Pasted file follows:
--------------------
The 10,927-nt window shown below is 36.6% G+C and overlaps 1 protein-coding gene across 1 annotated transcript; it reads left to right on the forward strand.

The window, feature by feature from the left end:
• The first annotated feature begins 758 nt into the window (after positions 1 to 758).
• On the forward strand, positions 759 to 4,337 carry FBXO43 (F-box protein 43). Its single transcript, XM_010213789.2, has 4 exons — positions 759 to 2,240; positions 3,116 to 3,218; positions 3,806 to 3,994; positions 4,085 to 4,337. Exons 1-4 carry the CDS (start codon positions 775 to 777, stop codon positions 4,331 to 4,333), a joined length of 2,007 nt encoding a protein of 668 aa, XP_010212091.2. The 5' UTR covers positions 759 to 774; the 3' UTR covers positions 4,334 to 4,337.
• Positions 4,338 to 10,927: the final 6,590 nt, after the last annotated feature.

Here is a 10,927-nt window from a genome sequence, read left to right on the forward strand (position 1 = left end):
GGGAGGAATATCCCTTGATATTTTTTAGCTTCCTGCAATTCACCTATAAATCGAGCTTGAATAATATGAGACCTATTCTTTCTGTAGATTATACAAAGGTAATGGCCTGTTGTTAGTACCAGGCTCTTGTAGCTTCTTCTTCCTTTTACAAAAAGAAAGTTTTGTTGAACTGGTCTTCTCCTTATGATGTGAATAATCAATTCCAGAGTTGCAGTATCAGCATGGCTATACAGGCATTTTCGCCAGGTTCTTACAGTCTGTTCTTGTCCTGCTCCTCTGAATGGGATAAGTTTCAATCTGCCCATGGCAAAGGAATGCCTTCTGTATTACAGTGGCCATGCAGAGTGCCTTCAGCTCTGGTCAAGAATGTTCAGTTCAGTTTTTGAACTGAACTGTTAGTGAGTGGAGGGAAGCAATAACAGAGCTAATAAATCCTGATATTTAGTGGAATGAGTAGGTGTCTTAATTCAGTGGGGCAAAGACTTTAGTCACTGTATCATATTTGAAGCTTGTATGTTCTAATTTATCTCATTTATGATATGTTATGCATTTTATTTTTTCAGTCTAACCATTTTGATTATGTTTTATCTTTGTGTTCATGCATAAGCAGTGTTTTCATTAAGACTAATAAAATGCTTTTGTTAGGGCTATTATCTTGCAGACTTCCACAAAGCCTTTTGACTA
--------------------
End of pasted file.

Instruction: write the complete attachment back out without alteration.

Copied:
The 10,927-nt window shown below is 36.6% G+C and overlaps 1 protein-coding gene across 1 annotated transcript; it reads left to right on the forward strand.

The window, feature by feature from the left end:
• The first annotated feature begins 758 nt into the window (after positions 1 to 758).
• On the forward strand, positions 759 to 4,337 carry FBXO43 (F-box protein 43). Its single transcript, XM_010213789.2, has 4 exons — positions 759 to 2,240; positions 3,116 to 3,218; positions 3,806 to 3,994; positions 4,085 to 4,337. Exons 1-4 carry the CDS (start codon positions 775 to 777, stop codon positions 4,331 to 4,333), a joined length of 2,007 nt encoding a protein of 668 aa, XP_010212091.2. The 5' UTR covers positions 759 to 774; the 3' UTR covers positions 4,334 to 4,337.
• Positions 4,338 to 10,927: the final 6,590 nt, after the last annotated feature.

Here is a 10,927-nt window from a genome sequence, read left to right on the forward strand (position 1 = left end):
GGGAGGAATATCCCTTGATATTTTTTAGCTTCCTGCAATTCACCTATAAATCGAGCTTGAATAATATGAGACCTATTCTTTCTGTAGATTATACAAAGGTAATGGCCTGTTGTTAGTACCAGGCTCTTGTAGCTTCTTCTTCCTTTTACAAAAAGAAAGTTTTGTTGAACTGGTCTTCTCCTTATGATGTGAATAATCAATTCCAGAGTTGCAGTATCAGCATGGCTATACAGGCATTTTCGCCAGGTTCTTACAGTCTGTTCTTGTCCTGCTCCTCTGAATGGGATAAGTTTCAATCTGCCCATGGCAAAGGAATGCCTTCTGTATTACAGTGGCCATGCAGAGTGCCTTCAGCTCTGGTCAAGAATGTTCAGTTCAGTTTTTGAACTGAACTGTTAGTGAGTGGAGGGAAGCAATAACAGAGCTAATAAATCCTGATATTTAGTGGAATGAGTAGGTGTCTTAATTCAGTGGGGCAAAGACTTTAGTCACTGTATCATATTTGAAGCTTGTATGTTCTAATTTATCTCATTTATGATATGTTATGCATTTTATTTTTTCAGTCTAACCATTTTGATTATGTTTTATCTTTGTGTTCATGCATAAGCAGTGTTTTCATTAAGACTAATAAAATGCTTTTGTTAGGGCTATTATCTTGCAGACTTCCACAAAGCCTTTTGACTA